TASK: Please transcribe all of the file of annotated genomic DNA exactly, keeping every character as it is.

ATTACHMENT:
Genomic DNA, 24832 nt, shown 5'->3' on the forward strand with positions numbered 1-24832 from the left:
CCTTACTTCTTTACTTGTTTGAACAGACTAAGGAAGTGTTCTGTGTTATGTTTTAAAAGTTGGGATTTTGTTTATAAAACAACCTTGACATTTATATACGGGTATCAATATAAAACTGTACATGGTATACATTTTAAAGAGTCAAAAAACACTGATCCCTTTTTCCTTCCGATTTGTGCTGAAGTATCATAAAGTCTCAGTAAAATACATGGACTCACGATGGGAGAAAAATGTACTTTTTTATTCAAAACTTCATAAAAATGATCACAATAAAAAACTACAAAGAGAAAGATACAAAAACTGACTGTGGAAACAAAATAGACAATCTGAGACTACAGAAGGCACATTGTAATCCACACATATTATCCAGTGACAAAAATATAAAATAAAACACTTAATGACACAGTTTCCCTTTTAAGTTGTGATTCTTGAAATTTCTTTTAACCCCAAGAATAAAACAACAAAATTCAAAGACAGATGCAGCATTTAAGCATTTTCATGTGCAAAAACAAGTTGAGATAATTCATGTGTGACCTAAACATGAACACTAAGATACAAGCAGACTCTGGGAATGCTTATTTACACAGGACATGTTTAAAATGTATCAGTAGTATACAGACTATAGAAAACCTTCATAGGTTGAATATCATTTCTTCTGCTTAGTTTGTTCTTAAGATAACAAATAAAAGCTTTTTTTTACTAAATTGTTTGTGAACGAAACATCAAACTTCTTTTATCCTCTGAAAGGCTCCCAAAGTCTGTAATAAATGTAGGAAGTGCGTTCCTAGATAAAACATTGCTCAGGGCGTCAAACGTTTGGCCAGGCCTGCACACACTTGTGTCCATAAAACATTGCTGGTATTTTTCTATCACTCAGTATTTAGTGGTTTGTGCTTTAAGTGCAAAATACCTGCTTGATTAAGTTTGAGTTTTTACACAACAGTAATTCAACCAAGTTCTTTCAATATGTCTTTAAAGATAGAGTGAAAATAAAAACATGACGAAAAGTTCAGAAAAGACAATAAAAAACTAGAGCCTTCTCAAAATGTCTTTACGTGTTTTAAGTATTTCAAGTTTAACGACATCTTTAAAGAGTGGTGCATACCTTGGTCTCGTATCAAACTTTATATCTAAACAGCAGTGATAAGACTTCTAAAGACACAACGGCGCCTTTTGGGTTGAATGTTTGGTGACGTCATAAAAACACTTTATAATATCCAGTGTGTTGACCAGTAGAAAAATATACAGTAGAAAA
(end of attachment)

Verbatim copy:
Genomic DNA, 24832 nt, shown 5'->3' on the forward strand with positions numbered 1-24832 from the left:
CCTTACTTCTTTACTTGTTTGAACAGACTAAGGAAGTGTTCTGTGTTATGTTTTAAAAGTTGGGATTTTGTTTATAAAACAACCTTGACATTTATATACGGGTATCAATATAAAACTGTACATGGTATACATTTTAAAGAGTCAAAAAACACTGATCCCTTTTTCCTTCCGATTTGTGCTGAAGTATCATAAAGTCTCAGTAAAATACATGGACTCACGATGGGAGAAAAATGTACTTTTTTATTCAAAACTTCATAAAAATGATCACAATAAAAAACTACAAAGAGAAAGATACAAAAACTGACTGTGGAAACAAAATAGACAATCTGAGACTACAGAAGGCACATTGTAATCCACACATATTATCCAGTGACAAAAATATAAAATAAAACACTTAATGACACAGTTTCCCTTTTAAGTTGTGATTCTTGAAATTTCTTTTAACCCCAAGAATAAAACAACAAAATTCAAAGACAGATGCAGCATTTAAGCATTTTCATGTGCAAAAACAAGTTGAGATAATTCATGTGTGACCTAAACATGAACACTAAGATACAAGCAGACTCTGGGAATGCTTATTTACACAGGACATGTTTAAAATGTATCAGTAGTATACAGACTATAGAAAACCTTCATAGGTTGAATATCATTTCTTCTGCTTAGTTTGTTCTTAAGATAACAAATAAAAGCTTTTTTTTACTAAATTGTTTGTGAACGAAACATCAAACTTCTTTTATCCTCTGAAAGGCTCCCAAAGTCTGTAATAAATGTAGGAAGTGCGTTCCTAGATAAAACATTGCTCAGGGCGTCAAACGTTTGGCCAGGCCTGCACACACTTGTGTCCATAAAACATTGCTGGTATTTTTCTATCACTCAGTATTTAGTGGTTTGTGCTTTAAGTGCAAAATACCTGCTTGATTAAGTTTGAGTTTTTACACAACAGTAATTCAACCAAGTTCTTTCAATATGTCTTTAAAGATAGAGTGAAAATAAAAACATGACGAAAAGTTCAGAAAAGACAATAAAAAACTAGAGCCTTCTCAAAATGTCTTTACGTGTTTTAAGTATTTCAAGTTTAACGACATCTTTAAAGAGTGGTGCATACCTTGGTCTCGTATCAAACTTTATATCTAAACAGCAGTGATAAGACTTCTAAAGACACAACGGCGCCTTTTGGGTTGAATGTTTGGTGACGTCATAAAAACACTTTATAATATCCAGTGTGTTGACCAGTAGAAAAATATACAGTAGAAAA